The aforementioned systems have been described with respect to interaction between several components, modules and/or communication interfaces. It should be appreciated that such systems and components/modules/interfaces can include those components or sub-components specified therein, some of the specified components or sub-components, and/or additional components. For example, a system could include SSC generator 108, pruning module 510 and transmission processor 512, or a different combination of these and other components. Sub-components could also be implemented as components communicatively coupled to other components rather than included within parent components. Additionally, it should be noted that one or more components could be combined into a single component providing aggregate functionality. For instance, signal simulation module 608 can include signal correlation module 610, or vice versa, to facilitate determining peak to average power and cross correlation of an SSC by way of a single component. The components may also interact with one or more other components not specifically described herein but known by those of skill in the art.

Furthermore, as will be appreciated, various portions of the disclosed systems above and methods below may include or consist of artificial intelligence or knowledge or rule based components, sub-components, processes, means, methodologies, or mechanisms (e.g., support vector machines, neural networks, expert systems, Bayesian belief networks, fuzzy logic, data fusion engines, classifiers . . . ). Such components, inter alia, and in addition to that already described herein, can automate certain mechanisms or processes performed thereby to make portions of the systems and methods more adaptive as well as efficient and intelligent.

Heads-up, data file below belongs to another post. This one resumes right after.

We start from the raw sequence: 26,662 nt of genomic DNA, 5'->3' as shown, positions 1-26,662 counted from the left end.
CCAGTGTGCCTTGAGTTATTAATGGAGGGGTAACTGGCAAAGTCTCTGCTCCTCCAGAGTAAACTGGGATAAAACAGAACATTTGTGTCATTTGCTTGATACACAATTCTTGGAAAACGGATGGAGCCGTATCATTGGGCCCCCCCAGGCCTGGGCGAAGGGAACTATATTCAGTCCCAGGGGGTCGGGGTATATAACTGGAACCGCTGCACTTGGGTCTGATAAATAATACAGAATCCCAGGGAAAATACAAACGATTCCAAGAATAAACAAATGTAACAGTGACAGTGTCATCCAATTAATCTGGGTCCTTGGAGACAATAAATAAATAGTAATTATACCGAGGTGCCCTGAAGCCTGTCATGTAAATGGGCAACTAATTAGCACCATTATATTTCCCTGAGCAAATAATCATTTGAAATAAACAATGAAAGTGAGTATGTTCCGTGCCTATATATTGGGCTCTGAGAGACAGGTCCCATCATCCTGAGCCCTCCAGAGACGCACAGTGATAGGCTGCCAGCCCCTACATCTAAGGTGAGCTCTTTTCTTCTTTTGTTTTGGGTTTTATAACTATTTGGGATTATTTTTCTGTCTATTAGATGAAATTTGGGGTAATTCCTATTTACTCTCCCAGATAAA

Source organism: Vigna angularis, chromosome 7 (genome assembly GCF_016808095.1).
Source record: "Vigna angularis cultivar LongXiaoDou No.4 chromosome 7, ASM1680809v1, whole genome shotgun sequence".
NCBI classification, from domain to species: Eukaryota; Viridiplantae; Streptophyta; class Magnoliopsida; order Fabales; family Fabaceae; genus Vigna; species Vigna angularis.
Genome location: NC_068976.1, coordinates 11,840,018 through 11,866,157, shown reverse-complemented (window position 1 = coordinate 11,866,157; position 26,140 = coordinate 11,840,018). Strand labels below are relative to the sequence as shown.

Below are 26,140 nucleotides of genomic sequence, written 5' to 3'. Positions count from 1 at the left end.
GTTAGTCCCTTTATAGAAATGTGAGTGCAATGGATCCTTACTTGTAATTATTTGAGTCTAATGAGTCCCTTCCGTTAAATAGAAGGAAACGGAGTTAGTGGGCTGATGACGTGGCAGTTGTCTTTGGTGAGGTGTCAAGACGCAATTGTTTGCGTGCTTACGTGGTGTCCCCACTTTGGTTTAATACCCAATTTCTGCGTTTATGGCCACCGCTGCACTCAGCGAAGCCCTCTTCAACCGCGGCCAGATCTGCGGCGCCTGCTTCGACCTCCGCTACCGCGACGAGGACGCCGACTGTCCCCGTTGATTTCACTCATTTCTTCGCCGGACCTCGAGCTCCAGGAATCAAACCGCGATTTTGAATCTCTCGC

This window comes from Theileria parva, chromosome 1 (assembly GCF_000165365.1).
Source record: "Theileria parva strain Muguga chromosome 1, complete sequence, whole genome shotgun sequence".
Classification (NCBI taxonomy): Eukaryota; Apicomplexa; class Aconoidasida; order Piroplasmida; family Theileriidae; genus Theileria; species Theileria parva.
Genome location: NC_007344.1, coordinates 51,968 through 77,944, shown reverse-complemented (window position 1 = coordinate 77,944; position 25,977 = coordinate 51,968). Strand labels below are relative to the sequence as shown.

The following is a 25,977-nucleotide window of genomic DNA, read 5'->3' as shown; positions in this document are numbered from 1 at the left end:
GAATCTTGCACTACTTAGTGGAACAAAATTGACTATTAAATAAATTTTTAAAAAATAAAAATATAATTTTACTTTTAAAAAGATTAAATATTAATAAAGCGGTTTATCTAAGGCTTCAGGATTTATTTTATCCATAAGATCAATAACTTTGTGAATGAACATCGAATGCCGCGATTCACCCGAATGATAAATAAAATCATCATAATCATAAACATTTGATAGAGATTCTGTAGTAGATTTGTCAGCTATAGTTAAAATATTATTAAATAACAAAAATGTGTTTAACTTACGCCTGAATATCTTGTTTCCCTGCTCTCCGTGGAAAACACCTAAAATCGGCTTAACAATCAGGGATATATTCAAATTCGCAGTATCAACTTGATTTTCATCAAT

In view of the exemplary systems described supra, methodologies that may be implemented in accordance with the disclosed subject matter will be better appreciated with reference to the flow charts of FIGS. 9-11. While for purposes of simplicity of explanation, the methodologies are shown and described as a series of blocks, it is to be understood and appreciated that the claimed subject matter is not limited by the order of the blocks, as some blocks may occur in different orders and/or concurrently with other blocks from what is depicted and described herein. Moreover, not all illustrated blocks may be required to implement the methodologies described hereinafter. Additionally, it should be further appreciated that the methodologies disclosed hereinafter and throughout this specification are capable of being stored on an article of manufacture to facilitate transporting and transferring such methodologies to computers. The term article of manufacture, as used, is intended to encompass a computer program accessible from any computer-readable device, device in conjunction with a carrier, or storage medium.

FIG. 9 depicts a flowchart of an example methodology 900 for reducing interference of multiple SSC transmissions according to aspects of the subject disclosure. Method 900, at 902, can generate a sequence matrix. The sequence matrix can comprise M-sequences generated from one or more polynomial expressions. In at least one aspect of the subject disclosure, the M-sequences are generated from a polynomial expression of the form x^5+x^2+1 over GF(2). Additionally, the M-sequences can comprise a base sequence and various variations of the base sequence, such as provided by cyclic shifting the base sequence.

At 904, method 900 can scramble at least one M-sequence with a PSC-based scrambling code associated with a wireless communication. The scrambling code can be generated, for instance, based on sequences identified by indices associated with the PSC. In one aspect, the at least one M-sequence scrambled with the scrambling code can comprise a pair of sequences that are multiplexed to form an SSC. The pair of M-sequences can be scrambled prior to or after such multiplexing. In another aspect, the base M-sequence of the above sequence matrix can be the at least one M-sequence scrambled at reference number 904, such that each variation of the scrambled base M-sequence is also scrambled. Accordingly, the sequence matrix comprises scrambled sequences according to such aspect.

At 906, method 900 can generate an SSC based on the scrambled M-sequence. As indicated above, the SSC can be generated by multiplexing multiple sequences (e.g. sequence pairs, sequence triplets), truncating one or more bits of such sequences, repeating one or more bits of such sequences, or a combination thereof or of the like, as required to generate an SSC of a desired length (e.g. length-62). At 908, method 900 can map the SSC onto sub-components of an OTA message (e.g., sub-carrier channels of an OFDM transmission).